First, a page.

A Closer Look at Nikon’s New Android-Powered S800c Compact Camera

Nikon made a big splash in the compact camera world yesterday by being the first major camera manufacturer to bake Android OS into a compact camera, the Coolpix S800c (Polaroid released one a while ago, but it’s hardly a major player at the moment). The S800c looks and sounds interesting as far as specs and press releases go, but what’s it actually like to use a camera that could be mistaken for a smartphone?

Here’s a short commercial for the camera released by the company. It attempts to make a direct comparison with smartphone photography, providing reasons why the S800c is superior to the phone in your pocket:

It appears that Nikon is trying to tell us that the camera will improve the on-the-go pictures you upload to various social networks, attracting more “likes” for your images. Interesting.

One major downside that the commercial doesn’t show (and, in a way, tries to hide) is the fact that Internet connectivity is done through Wi-Fi, not a cellular network. This means you’ll need to be connected to some sort of Wi-Fi network in order to do any of the things shown in the video. You can’t simply walk around during your travels and upload your snaps to Flickr, though using your phone as a mobile hotspot would do the trick.

If the idea of using mobile operating systems in cameras takes off, however, we might start seeing data plans being offered for cameras.

For a closer look at the phone’s interface, check out this hands-on video by Engadget:

If you want to pixel-peep at the camera’s quality, check out the sample photographs posted over on Nikon’s website.

  • sandro

    ill get one for my trip! i will use my smart card adapter to use internet

  • Simon

    Everyone will have their Smart Phone with them and can make a Mobile Hotspot, thus removing the need for another mobile phone bill.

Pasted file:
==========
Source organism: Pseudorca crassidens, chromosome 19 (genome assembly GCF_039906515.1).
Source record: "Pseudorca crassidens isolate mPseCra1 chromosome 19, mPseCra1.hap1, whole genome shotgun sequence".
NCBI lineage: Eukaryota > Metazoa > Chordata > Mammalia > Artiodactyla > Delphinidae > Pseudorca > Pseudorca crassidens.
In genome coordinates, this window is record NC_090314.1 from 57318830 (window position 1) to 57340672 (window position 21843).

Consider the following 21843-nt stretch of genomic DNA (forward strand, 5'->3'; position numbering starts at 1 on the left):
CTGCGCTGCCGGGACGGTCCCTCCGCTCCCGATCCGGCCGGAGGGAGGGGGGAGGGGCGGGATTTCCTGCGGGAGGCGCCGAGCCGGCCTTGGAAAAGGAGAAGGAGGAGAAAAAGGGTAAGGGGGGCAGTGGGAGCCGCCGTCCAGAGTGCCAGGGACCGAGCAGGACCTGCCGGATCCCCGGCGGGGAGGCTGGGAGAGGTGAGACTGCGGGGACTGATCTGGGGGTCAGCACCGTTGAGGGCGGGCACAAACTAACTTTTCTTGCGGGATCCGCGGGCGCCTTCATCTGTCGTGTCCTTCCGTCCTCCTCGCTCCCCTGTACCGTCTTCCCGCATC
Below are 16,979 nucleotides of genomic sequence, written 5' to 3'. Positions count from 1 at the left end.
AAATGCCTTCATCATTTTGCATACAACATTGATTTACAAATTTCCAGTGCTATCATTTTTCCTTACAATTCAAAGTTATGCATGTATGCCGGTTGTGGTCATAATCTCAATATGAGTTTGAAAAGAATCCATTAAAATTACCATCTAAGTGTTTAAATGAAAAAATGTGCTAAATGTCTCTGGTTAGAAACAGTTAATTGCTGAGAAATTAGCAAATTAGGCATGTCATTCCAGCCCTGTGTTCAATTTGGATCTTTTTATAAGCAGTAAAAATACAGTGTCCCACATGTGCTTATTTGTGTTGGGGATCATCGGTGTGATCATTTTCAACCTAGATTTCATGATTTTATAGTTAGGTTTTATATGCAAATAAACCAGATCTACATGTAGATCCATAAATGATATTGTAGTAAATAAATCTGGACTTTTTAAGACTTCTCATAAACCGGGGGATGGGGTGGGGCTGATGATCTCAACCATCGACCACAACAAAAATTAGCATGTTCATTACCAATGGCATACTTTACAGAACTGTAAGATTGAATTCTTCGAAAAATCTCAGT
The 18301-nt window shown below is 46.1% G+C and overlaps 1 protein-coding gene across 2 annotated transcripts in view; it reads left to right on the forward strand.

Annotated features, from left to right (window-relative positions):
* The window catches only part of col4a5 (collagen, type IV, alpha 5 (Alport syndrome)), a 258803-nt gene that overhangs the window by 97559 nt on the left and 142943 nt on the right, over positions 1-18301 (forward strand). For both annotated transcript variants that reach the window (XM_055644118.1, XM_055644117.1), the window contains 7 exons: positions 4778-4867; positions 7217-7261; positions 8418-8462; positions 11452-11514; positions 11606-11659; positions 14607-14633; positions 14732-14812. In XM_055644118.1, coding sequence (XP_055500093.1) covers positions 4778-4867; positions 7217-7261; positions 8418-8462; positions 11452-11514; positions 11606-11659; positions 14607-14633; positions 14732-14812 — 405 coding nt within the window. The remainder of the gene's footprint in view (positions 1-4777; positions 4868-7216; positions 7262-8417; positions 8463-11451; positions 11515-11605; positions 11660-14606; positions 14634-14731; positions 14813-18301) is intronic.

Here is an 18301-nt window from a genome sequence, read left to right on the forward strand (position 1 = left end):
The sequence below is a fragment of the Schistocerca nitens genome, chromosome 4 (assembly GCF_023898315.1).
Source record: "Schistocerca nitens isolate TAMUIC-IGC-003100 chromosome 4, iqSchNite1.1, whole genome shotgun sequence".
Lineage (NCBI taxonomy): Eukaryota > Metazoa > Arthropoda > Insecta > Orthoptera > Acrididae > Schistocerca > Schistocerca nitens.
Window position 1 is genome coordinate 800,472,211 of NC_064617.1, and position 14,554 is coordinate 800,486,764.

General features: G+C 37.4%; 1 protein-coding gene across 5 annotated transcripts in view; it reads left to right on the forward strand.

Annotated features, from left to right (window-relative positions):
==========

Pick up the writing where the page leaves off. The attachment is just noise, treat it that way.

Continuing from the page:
• N

    What about using Instagram with the s800c? or any of the other Android photo editing apps?

  • Dave White

    I wonder if any of the Android hackers will be able to enable non-default features like RAW, or longer shutter speed

  • CodeDisQus

    OR we could just get a Nokia Pureview phone?

  • JenniBurger

    i already use android apps + google voice to receive and make phone calls over wifi. in fact, my business number is actually a google number that calls all my phones at once, including my cell phone that rarely actually has cell service. (i have starving photographer syndrome when it comes to bills… lol) this would be an awesome option for me because I HATE my phone’s camera. It’s handier than dragging out my DSLR from its snug spot surrounded by velcro and padding in my bag, but the photos are embarrassing in terms of quality. I’m totally checking into this thing!

  • James

    This is the ULTIMATE travel tool. While traveling abroad my smartphone is my most important tool and I dont even use the phone. Take photos, find wireless zone, upload a shot or two, look up restaurant reviews, consult the map, arrange to meet a friend over email, find a hotel. The more I think about this the more it makes sense. This direction will breathe huge life into the Point and Shoot market. This also give Android a giant area of growth over Apple.

  • Ralph Hightower

    Now, if it could just be used on the cell phone network … Instead of public wi-fi hotspots, because do you want your password broadcast in the clear?

  • Sasha

    Right… I’d like to see this compared with a latest gen phone with significant photo taking capabilities, such as the GS3 or the One X. The difference wouldn’t be too big. Especially the quick response. Digital zoom is more than enough for facebbok pics. Plus, who on earth takes that many pics every day?

  • garett hernandez

    I really want a camera with a phone app and not a phone with a camera app. this is one step closer to the dream coming true.

  • Rahul

    Any Idea how long this might take to boot up?